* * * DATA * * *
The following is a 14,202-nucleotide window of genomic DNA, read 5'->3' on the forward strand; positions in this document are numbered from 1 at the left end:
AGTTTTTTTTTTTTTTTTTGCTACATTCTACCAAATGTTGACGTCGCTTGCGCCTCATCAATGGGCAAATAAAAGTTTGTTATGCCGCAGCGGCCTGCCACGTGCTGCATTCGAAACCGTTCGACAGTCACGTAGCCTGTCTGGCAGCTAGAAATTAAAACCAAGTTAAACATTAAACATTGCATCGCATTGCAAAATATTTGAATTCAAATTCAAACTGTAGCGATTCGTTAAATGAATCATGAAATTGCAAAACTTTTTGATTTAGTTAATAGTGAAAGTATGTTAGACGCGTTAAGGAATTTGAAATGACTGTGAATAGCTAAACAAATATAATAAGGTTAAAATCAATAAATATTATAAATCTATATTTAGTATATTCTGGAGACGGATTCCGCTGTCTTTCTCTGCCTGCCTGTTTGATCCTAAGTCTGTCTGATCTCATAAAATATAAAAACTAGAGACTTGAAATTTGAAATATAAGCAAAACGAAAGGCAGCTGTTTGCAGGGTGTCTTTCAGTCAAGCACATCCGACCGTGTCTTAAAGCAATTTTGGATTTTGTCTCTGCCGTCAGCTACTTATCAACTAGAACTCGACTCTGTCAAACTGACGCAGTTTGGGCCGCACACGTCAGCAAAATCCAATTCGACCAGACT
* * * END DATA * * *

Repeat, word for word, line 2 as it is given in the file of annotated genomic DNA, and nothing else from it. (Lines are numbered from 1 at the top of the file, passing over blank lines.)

AGTTTTTTTTTTTTTTTTTGCTACATTCTACCAAATGTTGACGTCGCTTGCGCCTCATCAATGGGCAAATAAAAGTTTGTTATGCCGCAGCGGCCTGCCACGTGCTGCATTCGAAACCGTTCGACAGTCACGTAGCCTGTCTGGCAGCTAGAAATTAAAACCAAGTTAAACATTAAACATTGCATCGCATTGCAAAATATTTGAATTCAAATTCAAACTGTAGCGATTCGTTAAATGAATCATGAAATTGCAAAACTTTTTGATTTAGTTAATAGTGAAAGTATGTTAGACGCGTTAAGGAATTTGAAATGACTGTGAATAGCTAAACAAATATAATAAGGTTAAAATCAATAAATATTATAAATCTATATTTAGTATATTCTGGAGACGGATTCCGCTGTCTTTCTCTGCCTGCCTGTTTGATCCTAAGTCTGTCTGATCTCATAAAATATAAAAACTAGAGACTTGAAATTTGAAATATAAGCAAAACGAAAGGCAGCTGTTTGCAGGGTGTCTTTCAGTCAAGCACATCCGACCGTGTCTTAAAGCAATTTTGGATTTTGTCTCTGCCGTCAGCTACTTATCAACTAGAACTCGACTCTGTCAAACTGACGCAGTTTGGGCCGCACACGTCAGCAAAATCCAATTCGACCAGACT